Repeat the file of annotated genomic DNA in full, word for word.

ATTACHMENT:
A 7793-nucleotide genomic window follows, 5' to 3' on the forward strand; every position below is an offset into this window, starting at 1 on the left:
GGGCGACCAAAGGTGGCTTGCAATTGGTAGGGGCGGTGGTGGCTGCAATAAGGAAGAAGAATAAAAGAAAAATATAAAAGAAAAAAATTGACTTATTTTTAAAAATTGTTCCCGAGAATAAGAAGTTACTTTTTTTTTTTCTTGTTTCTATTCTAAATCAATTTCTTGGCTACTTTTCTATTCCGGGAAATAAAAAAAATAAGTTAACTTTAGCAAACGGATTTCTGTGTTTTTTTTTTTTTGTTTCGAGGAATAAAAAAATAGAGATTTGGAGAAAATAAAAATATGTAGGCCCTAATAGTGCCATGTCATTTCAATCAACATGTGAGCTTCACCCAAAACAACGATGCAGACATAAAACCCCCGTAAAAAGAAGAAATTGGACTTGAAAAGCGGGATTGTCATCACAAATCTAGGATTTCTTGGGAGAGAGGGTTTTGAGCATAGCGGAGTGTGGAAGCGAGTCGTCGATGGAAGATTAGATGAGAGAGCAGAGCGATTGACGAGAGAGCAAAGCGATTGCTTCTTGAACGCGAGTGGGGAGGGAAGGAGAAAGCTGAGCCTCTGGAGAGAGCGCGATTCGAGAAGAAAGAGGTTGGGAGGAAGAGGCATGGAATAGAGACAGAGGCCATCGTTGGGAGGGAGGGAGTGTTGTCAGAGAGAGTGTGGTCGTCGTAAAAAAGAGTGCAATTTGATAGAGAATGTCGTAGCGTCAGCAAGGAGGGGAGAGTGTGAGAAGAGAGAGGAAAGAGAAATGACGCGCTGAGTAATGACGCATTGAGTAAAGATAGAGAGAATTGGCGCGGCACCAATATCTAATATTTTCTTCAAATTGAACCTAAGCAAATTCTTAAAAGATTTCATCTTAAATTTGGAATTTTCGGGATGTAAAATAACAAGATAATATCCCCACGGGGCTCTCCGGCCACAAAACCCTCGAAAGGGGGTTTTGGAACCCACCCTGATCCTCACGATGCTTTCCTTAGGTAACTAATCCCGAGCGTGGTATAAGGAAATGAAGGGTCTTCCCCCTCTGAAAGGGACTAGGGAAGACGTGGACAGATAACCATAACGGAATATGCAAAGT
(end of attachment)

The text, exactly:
A 7793-nucleotide genomic window follows, 5' to 3' on the forward strand; every position below is an offset into this window, starting at 1 on the left:
GGGCGACCAAAGGTGGCTTGCAATTGGTAGGGGCGGTGGTGGCTGCAATAAGGAAGAAGAATAAAAGAAAAATATAAAAGAAAAAAATTGACTTATTTTTAAAAATTGTTCCCGAGAATAAGAAGTTACTTTTTTTTTTTCTTGTTTCTATTCTAAATCAATTTCTTGGCTACTTTTCTATTCCGGGAAATAAAAAAAATAAGTTAACTTTAGCAAACGGATTTCTGTGTTTTTTTTTTTTTGTTTCGAGGAATAAAAAAATAGAGATTTGGAGAAAATAAAAATATGTAGGCCCTAATAGTGCCATGTCATTTCAATCAACATGTGAGCTTCACCCAAAACAACGATGCAGACATAAAACCCCCGTAAAAAGAAGAAATTGGACTTGAAAAGCGGGATTGTCATCACAAATCTAGGATTTCTTGGGAGAGAGGGTTTTGAGCATAGCGGAGTGTGGAAGCGAGTCGTCGATGGAAGATTAGATGAGAGAGCAGAGCGATTGACGAGAGAGCAAAGCGATTGCTTCTTGAACGCGAGTGGGGAGGGAAGGAGAAAGCTGAGCCTCTGGAGAGAGCGCGATTCGAGAAGAAAGAGGTTGGGAGGAAGAGGCATGGAATAGAGACAGAGGCCATCGTTGGGAGGGAGGGAGTGTTGTCAGAGAGAGTGTGGTCGTCGTAAAAAAGAGTGCAATTTGATAGAGAATGTCGTAGCGTCAGCAAGGAGGGGAGAGTGTGAGAAGAGAGAGGAAAGAGAAATGACGCGCTGAGTAATGACGCATTGAGTAAAGATAGAGAGAATTGGCGCGGCACCAATATCTAATATTTTCTTCAAATTGAACCTAAGCAAATTCTTAAAAGATTTCATCTTAAATTTGGAATTTTCGGGATGTAAAATAACAAGATAATATCCCCACGGGGCTCTCCGGCCACAAAACCCTCGAAAGGGGGTTTTGGAACCCACCCTGATCCTCACGATGCTTTCCTTAGGTAACTAATCCCGAGCGTGGTATAAGGAAATGAAGGGTCTTCCCCCTCTGAAAGGGACTAGGGAAGACGTGGACAGATAACCATAACGGAATATGCAAAGT